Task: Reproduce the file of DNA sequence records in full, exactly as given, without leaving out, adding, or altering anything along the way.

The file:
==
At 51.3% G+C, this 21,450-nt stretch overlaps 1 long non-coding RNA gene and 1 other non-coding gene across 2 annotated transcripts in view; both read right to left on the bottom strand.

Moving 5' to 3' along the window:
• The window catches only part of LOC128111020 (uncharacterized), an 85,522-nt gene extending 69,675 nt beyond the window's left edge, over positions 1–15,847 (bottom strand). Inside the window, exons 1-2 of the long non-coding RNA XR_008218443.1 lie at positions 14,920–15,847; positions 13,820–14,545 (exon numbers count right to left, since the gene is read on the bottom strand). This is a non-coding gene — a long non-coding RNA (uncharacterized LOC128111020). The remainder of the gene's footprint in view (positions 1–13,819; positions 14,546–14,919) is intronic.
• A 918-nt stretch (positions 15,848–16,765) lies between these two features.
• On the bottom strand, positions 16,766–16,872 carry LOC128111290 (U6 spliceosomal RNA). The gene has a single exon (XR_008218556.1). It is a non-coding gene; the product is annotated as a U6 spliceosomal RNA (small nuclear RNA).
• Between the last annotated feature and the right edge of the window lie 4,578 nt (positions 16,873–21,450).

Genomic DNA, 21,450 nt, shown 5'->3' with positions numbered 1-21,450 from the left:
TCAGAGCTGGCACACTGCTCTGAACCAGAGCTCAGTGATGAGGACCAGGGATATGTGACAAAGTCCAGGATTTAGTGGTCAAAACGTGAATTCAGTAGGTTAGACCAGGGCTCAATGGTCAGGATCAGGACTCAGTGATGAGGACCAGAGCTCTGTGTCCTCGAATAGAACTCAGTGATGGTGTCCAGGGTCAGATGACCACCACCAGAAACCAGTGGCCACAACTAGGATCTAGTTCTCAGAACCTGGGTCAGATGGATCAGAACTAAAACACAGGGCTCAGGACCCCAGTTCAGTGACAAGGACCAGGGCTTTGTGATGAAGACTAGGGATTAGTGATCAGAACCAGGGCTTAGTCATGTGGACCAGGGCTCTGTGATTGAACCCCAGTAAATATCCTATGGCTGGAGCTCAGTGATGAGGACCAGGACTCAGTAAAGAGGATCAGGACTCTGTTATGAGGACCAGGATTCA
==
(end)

At 51.3% G+C, this 21,450-nt stretch overlaps 1 long non-coding RNA gene and 1 other non-coding gene across 2 annotated transcripts in view; both read right to left on the bottom strand.

Moving 5' to 3' along the window:
• The window catches only part of LOC128111020 (uncharacterized), an 85,522-nt gene extending 69,675 nt beyond the window's left edge, over positions 1–15,847 (bottom strand). Inside the window, exons 1-2 of the long non-coding RNA XR_008218443.1 lie at positions 14,920–15,847; positions 13,820–14,545 (exon numbers count right to left, since the gene is read on the bottom strand). This is a non-coding gene — a long non-coding RNA (uncharacterized LOC128111020). The remainder of the gene's footprint in view (positions 1–13,819; positions 14,546–14,919) is intronic.
• A 918-nt stretch (positions 15,848–16,765) lies between these two features.
• On the bottom strand, positions 16,766–16,872 carry LOC128111290 (U6 spliceosomal RNA). The gene has a single exon (XR_008218556.1). It is a non-coding gene; the product is annotated as a U6 spliceosomal RNA (small nuclear RNA).
• Between the last annotated feature and the right edge of the window lie 4,578 nt (positions 16,873–21,450).

Genomic DNA, 21,450 nt, shown 5'->3' with positions numbered 1-21,450 from the left:
TCAGAGCTGGCACACTGCTCTGAACCAGAGCTCAGTGATGAGGACCAGGGATATGTGACAAAGTCCAGGATTTAGTGGTCAAAACGTGAATTCAGTAGGTTAGACCAGGGCTCAATGGTCAGGATCAGGACTCAGTGATGAGGACCAGAGCTCTGTGTCCTCGAATAGAACTCAGTGATGGTGTCCAGGGTCAGATGACCACCACCAGAAACCAGTGGCCACAACTAGGATCTAGTTCTCAGAACCTGGGTCAGATGGATCAGAACTAAAACACAGGGCTCAGGACCCCAGTTCAGTGACAAGGACCAGGGCTTTGTGATGAAGACTAGGGATTAGTGATCAGAACCAGGGCTTAGTCATGTGGACCAGGGCTCTGTGATTGAACCCCAGTAAATATCCTATGGCTGGAGCTCAGTGATGAGGACCAGGACTCAGTAAAGAGGATCAGGACTCTGTTATGAGGACCAGGATTCA